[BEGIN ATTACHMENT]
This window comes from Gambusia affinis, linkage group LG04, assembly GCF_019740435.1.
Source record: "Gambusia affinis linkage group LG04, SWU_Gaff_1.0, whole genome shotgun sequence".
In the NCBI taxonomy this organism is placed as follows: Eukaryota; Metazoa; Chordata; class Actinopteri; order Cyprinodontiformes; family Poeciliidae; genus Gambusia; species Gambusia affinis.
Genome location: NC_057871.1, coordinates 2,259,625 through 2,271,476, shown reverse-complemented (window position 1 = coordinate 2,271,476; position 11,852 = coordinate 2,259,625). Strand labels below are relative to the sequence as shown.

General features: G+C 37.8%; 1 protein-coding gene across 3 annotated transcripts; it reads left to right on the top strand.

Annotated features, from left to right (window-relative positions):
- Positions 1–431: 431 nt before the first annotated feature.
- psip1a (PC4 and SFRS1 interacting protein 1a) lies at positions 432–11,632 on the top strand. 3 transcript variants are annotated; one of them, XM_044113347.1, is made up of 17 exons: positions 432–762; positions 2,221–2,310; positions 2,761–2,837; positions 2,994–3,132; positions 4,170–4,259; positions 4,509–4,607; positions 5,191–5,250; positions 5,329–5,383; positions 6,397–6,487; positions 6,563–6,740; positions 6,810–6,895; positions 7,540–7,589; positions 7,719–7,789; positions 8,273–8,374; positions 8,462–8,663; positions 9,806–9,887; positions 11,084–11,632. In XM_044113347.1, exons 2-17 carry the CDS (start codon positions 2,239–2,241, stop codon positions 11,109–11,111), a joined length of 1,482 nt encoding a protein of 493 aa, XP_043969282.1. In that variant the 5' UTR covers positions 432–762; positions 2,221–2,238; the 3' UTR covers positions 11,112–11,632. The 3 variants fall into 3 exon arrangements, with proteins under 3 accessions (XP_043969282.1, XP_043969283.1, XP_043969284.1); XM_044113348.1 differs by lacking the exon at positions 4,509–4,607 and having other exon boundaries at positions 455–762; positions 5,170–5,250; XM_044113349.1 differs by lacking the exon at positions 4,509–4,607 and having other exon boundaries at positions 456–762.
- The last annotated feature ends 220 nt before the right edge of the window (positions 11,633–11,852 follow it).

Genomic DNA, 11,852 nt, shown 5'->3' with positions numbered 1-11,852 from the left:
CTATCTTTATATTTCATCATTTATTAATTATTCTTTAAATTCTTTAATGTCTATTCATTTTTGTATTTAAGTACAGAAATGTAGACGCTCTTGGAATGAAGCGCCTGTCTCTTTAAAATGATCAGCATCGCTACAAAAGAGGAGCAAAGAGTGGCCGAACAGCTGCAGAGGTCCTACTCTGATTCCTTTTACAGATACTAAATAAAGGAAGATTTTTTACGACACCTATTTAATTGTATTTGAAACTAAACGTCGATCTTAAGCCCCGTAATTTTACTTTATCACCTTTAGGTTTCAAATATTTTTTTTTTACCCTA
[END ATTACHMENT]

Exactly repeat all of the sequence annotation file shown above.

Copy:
This window comes from Gambusia affinis, linkage group LG04, assembly GCF_019740435.1.
Source record: "Gambusia affinis linkage group LG04, SWU_Gaff_1.0, whole genome shotgun sequence".
In the NCBI taxonomy this organism is placed as follows: Eukaryota; Metazoa; Chordata; class Actinopteri; order Cyprinodontiformes; family Poeciliidae; genus Gambusia; species Gambusia affinis.
Genome location: NC_057871.1, coordinates 2,259,625 through 2,271,476, shown reverse-complemented (window position 1 = coordinate 2,271,476; position 11,852 = coordinate 2,259,625). Strand labels below are relative to the sequence as shown.

General features: G+C 37.8%; 1 protein-coding gene across 3 annotated transcripts; it reads left to right on the top strand.

Annotated features, from left to right (window-relative positions):
- Positions 1–431: 431 nt before the first annotated feature.
- psip1a (PC4 and SFRS1 interacting protein 1a) lies at positions 432–11,632 on the top strand. 3 transcript variants are annotated; one of them, XM_044113347.1, is made up of 17 exons: positions 432–762; positions 2,221–2,310; positions 2,761–2,837; positions 2,994–3,132; positions 4,170–4,259; positions 4,509–4,607; positions 5,191–5,250; positions 5,329–5,383; positions 6,397–6,487; positions 6,563–6,740; positions 6,810–6,895; positions 7,540–7,589; positions 7,719–7,789; positions 8,273–8,374; positions 8,462–8,663; positions 9,806–9,887; positions 11,084–11,632. In XM_044113347.1, exons 2-17 carry the CDS (start codon positions 2,239–2,241, stop codon positions 11,109–11,111), a joined length of 1,482 nt encoding a protein of 493 aa, XP_043969282.1. In that variant the 5' UTR covers positions 432–762; positions 2,221–2,238; the 3' UTR covers positions 11,112–11,632. The 3 variants fall into 3 exon arrangements, with proteins under 3 accessions (XP_043969282.1, XP_043969283.1, XP_043969284.1); XM_044113348.1 differs by lacking the exon at positions 4,509–4,607 and having other exon boundaries at positions 455–762; positions 5,170–5,250; XM_044113349.1 differs by lacking the exon at positions 4,509–4,607 and having other exon boundaries at positions 456–762.
- The last annotated feature ends 220 nt before the right edge of the window (positions 11,633–11,852 follow it).

Genomic DNA, 11,852 nt, shown 5'->3' with positions numbered 1-11,852 from the left:
CTATCTTTATATTTCATCATTTATTAATTATTCTTTAAATTCTTTAATGTCTATTCATTTTTGTATTTAAGTACAGAAATGTAGACGCTCTTGGAATGAAGCGCCTGTCTCTTTAAAATGATCAGCATCGCTACAAAAGAGGAGCAAAGAGTGGCCGAACAGCTGCAGAGGTCCTACTCTGATTCCTTTTACAGATACTAAATAAAGGAAGATTTTTTACGACACCTATTTAATTGTATTTGAAACTAAACGTCGATCTTAAGCCCCGTAATTTTACTTTATCACCTTTAGGTTTCAAATATTTTTTTTTTACCCTA